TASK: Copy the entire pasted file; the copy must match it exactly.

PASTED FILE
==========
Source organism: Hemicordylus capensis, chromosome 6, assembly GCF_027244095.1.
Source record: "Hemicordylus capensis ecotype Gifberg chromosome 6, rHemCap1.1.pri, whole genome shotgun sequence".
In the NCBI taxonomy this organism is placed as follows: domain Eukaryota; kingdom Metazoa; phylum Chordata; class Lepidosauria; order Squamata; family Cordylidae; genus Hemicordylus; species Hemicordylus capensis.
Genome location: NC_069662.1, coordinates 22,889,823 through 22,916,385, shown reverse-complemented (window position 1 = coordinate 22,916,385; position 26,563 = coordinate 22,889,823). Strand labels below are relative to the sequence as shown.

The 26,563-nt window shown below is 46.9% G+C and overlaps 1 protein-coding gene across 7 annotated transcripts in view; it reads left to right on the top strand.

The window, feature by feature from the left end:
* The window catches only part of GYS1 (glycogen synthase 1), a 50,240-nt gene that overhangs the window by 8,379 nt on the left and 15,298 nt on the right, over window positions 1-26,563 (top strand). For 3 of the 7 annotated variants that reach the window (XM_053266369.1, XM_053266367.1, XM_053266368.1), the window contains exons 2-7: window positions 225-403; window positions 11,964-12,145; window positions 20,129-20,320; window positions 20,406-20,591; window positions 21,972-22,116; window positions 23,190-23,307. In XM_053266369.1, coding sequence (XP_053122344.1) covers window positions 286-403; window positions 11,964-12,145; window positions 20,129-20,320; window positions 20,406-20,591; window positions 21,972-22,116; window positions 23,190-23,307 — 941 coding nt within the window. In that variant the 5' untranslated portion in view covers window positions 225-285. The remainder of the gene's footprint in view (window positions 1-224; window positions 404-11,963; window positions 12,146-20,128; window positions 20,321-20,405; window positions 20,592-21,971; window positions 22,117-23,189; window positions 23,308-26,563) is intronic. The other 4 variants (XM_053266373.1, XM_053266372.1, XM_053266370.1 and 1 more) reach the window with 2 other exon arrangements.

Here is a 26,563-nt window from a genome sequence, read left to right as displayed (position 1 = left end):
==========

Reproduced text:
Source organism: Hemicordylus capensis, chromosome 6, assembly GCF_027244095.1.
Source record: "Hemicordylus capensis ecotype Gifberg chromosome 6, rHemCap1.1.pri, whole genome shotgun sequence".
In the NCBI taxonomy this organism is placed as follows: domain Eukaryota; kingdom Metazoa; phylum Chordata; class Lepidosauria; order Squamata; family Cordylidae; genus Hemicordylus; species Hemicordylus capensis.
Genome location: NC_069662.1, coordinates 22,889,823 through 22,916,385, shown reverse-complemented (window position 1 = coordinate 22,916,385; position 26,563 = coordinate 22,889,823). Strand labels below are relative to the sequence as shown.

The 26,563-nt window shown below is 46.9% G+C and overlaps 1 protein-coding gene across 7 annotated transcripts in view; it reads left to right on the top strand.

The window, feature by feature from the left end:
* The window catches only part of GYS1 (glycogen synthase 1), a 50,240-nt gene that overhangs the window by 8,379 nt on the left and 15,298 nt on the right, over window positions 1-26,563 (top strand). For 3 of the 7 annotated variants that reach the window (XM_053266369.1, XM_053266367.1, XM_053266368.1), the window contains exons 2-7: window positions 225-403; window positions 11,964-12,145; window positions 20,129-20,320; window positions 20,406-20,591; window positions 21,972-22,116; window positions 23,190-23,307. In XM_053266369.1, coding sequence (XP_053122344.1) covers window positions 286-403; window positions 11,964-12,145; window positions 20,129-20,320; window positions 20,406-20,591; window positions 21,972-22,116; window positions 23,190-23,307 — 941 coding nt within the window. In that variant the 5' untranslated portion in view covers window positions 225-285. The remainder of the gene's footprint in view (window positions 1-224; window positions 404-11,963; window positions 12,146-20,128; window positions 20,321-20,405; window positions 20,592-21,971; window positions 22,117-23,189; window positions 23,308-26,563) is intronic. The other 4 variants (XM_053266373.1, XM_053266372.1, XM_053266370.1 and 1 more) reach the window with 2 other exon arrangements.

Here is a 26,563-nt window from a genome sequence, read left to right as displayed (position 1 = left end):